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Waterskiing / Wakeboarding Hand Communications and Signals

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Waterskiing Hand Signals

Waterskiing Hand Signals

Hand signals are an extremely important form of communication while waterskiing, wakeboarding, or participating in other forms of boat-towed sports. A water-skier yelling instructions over the noise of the boat motor can be nearly impossible to hear. Unsuccessful communication by the skier can be frustrating and dangerous.

Verbal Communication
When the skier is still floating in the water before the boat accelerates verbal communication can be effective. When the rope is tight and the handle is in the skier's hands, the spotter and boat driver should wait on communication from the skier signaling if they are ready or not for the boat to pull them out of the water. The people in the boat should yell, "Ready?" The skier will either reply back with "Hit It" which signals the driver to accelerate, or the skier will respond with "Wait." The words "Go" and "No" should never be used because they sound very similar and are hard to differentiate.

Review Time
Avoid this frustration and take a moment to review hand signals with your crew, spotters, and skiers before anyone jumps in the water. Your crew should know the signals so they may communicate to the driver since the driver can't always have their eyes on the skier.

Hand Signals
Refer to the hand signals graphic on the right side of this page when practicing waterskiing and wakeboarding communication.

These are other communications signals which are helpful on the water:

  • I'm OK
    When a skier falls, they should bend their arm in a crest-like shape towards and above their head and touch their fingertips to their head. This signals the driver the skier is OK and free of injury. Another way to communicate that the skier is OK is for them to raise both arms above their head and touch both hands fingertips together, forming a circle.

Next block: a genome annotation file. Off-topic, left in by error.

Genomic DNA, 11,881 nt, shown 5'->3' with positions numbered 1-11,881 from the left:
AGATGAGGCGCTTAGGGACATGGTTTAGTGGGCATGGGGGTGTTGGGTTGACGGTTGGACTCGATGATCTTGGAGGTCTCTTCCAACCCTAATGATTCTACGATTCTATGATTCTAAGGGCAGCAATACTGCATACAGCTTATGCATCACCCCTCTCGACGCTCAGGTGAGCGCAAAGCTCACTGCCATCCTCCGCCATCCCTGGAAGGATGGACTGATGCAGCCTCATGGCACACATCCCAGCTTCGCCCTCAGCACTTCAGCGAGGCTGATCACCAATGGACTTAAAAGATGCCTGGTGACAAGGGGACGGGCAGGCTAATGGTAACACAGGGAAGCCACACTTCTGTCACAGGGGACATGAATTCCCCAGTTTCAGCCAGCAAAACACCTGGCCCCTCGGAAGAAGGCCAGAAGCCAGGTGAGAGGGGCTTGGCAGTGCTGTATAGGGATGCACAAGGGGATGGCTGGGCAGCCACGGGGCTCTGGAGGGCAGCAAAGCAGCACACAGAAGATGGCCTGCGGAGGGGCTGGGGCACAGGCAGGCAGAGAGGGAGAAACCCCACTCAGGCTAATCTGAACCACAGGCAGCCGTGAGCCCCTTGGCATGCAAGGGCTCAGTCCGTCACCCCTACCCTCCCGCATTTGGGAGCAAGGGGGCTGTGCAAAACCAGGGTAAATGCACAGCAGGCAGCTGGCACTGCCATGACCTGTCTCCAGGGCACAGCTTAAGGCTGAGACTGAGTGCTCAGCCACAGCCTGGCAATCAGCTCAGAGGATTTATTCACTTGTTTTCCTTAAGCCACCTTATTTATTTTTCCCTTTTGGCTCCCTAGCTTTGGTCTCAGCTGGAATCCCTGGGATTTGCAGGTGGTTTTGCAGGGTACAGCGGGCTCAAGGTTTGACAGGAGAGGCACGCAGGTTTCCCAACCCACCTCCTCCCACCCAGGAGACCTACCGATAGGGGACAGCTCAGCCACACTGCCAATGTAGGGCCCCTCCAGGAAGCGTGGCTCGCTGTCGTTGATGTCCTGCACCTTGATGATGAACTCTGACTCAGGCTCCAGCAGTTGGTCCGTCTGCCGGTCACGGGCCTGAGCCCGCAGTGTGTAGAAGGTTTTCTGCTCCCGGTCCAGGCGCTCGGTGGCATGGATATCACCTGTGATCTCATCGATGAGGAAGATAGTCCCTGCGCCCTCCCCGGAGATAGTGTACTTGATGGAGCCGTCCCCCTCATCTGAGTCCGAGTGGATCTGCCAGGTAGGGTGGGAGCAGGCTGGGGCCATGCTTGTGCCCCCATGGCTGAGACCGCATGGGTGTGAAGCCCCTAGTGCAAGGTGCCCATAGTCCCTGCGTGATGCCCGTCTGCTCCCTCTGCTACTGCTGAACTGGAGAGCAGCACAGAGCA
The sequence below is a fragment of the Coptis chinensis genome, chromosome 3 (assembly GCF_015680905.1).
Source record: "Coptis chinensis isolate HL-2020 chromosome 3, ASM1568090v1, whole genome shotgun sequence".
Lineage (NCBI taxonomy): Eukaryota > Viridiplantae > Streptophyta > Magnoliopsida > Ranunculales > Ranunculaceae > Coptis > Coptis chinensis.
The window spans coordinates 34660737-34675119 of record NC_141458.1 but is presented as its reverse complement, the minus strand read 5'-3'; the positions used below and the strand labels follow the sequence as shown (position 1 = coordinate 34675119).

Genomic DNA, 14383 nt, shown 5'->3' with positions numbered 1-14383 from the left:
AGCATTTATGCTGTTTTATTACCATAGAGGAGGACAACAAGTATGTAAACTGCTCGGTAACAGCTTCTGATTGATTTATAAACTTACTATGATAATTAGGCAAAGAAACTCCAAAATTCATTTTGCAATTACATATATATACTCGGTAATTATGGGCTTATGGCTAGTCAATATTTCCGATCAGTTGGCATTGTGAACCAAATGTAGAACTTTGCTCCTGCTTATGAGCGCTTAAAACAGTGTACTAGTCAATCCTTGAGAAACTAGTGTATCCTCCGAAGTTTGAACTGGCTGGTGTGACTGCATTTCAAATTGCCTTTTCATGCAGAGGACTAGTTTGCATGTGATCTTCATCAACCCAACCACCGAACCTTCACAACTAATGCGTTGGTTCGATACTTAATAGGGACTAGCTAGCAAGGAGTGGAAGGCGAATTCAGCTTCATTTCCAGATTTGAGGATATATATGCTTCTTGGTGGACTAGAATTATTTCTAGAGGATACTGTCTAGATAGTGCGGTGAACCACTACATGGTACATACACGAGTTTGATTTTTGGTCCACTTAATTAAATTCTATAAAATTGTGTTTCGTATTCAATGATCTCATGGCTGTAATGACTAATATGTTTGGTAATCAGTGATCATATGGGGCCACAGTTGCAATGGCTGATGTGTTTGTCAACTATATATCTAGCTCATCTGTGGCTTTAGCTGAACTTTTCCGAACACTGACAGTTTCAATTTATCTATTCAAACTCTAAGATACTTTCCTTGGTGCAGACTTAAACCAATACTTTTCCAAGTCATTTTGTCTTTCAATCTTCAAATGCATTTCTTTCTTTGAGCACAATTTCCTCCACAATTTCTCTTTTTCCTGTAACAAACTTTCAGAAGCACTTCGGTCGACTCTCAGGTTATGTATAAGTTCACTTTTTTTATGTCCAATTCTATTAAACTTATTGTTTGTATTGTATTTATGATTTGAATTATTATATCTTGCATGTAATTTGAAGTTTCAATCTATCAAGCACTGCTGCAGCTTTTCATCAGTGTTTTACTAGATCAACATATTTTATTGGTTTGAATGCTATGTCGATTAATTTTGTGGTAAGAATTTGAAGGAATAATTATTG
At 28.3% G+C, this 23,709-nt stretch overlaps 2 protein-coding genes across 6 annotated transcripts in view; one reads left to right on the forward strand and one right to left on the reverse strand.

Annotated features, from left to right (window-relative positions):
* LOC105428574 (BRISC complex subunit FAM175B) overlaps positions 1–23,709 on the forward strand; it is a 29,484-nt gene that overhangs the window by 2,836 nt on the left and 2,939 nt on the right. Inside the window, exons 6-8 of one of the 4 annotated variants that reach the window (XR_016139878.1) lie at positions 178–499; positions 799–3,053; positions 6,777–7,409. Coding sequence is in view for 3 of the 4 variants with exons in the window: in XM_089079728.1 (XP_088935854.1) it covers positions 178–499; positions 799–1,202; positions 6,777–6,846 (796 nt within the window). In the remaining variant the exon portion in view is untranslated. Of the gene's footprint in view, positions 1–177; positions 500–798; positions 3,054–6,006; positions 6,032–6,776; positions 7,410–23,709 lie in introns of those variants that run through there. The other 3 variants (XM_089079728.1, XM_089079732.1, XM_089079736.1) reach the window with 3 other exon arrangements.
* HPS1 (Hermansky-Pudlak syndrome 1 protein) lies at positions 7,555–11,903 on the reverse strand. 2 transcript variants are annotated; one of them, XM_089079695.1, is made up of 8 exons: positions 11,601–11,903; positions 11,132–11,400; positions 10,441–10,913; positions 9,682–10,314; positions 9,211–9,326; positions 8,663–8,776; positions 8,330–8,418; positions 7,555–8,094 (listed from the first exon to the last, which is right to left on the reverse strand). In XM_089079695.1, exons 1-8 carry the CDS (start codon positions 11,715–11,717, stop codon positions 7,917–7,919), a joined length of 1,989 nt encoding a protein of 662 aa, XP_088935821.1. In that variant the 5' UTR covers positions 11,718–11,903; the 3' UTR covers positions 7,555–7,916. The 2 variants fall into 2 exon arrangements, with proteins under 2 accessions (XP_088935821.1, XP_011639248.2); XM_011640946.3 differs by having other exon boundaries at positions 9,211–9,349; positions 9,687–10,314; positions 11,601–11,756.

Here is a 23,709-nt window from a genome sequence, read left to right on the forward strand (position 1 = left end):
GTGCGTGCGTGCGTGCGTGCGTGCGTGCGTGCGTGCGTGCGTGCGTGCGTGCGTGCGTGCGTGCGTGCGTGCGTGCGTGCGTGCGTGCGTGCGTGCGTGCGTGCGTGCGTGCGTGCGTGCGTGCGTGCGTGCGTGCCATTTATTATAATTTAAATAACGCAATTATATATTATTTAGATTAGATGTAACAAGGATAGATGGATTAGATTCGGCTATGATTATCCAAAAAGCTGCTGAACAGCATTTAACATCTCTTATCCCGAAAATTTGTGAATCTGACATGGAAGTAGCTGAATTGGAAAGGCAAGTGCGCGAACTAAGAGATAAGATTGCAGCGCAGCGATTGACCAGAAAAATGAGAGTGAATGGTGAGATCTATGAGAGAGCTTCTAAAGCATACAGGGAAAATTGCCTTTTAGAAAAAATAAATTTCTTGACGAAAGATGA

• I'm Finished
    If the skier wants to let go of the tow-rope they should use a hand to simulate a "slice across the neck."

  • Oncoming Wakes
    Beginner skiers and boarders usually appreciate someone in the boat signaling to them that there are approaching wakes. A way to indicate this is to have the spotter extend one arm straight out to their side and move it up and down. The rising and falling of the arm communicates to the skier oncoming wakes.

  • Stay Behind The Boat
    When the spotter wants the skier to stay directly behind the boat the spotter should extend one arm straight in front of their body and move it up and down. The reason for doing this is because the people in the boat can sometimes foresee a questionable or dangerous situation before the skier can. Staying directly behind the boat is the safest place to be until the danger passes.

  • I Want Back in the Boat
    A skier should signal the driver they want to get back in the boat by patting their head several times with their hand.

  • Can You See Me?
    While a skier is waiting in the water for the boat to come back around after a fall, have the skier raise whatever equipment they have high in the air so approaching boats can see the skier in the water.

  • Boat Turning Around
    An important signal exercised by the driver is one communicating that the boat is turning around. This is most often signaled by pointing the arm up in a 90 degree angle and rotating the forearm and hand around in wide circles. Be sure to give your skier plenty of warning before you turn so they may position themselves behind the boat where they feel most comfortable. Aggressive skiers usually want to be outside the wake to create speed, and non-aggressive skiers generally stay right behind the boat for a more controlled and slower ride.

  • Possible Injury
    No or minimal skier movement following a fall suggests to the boat crew that the skier or boarder may be injured. The boat should approach the skier as soon as possible.

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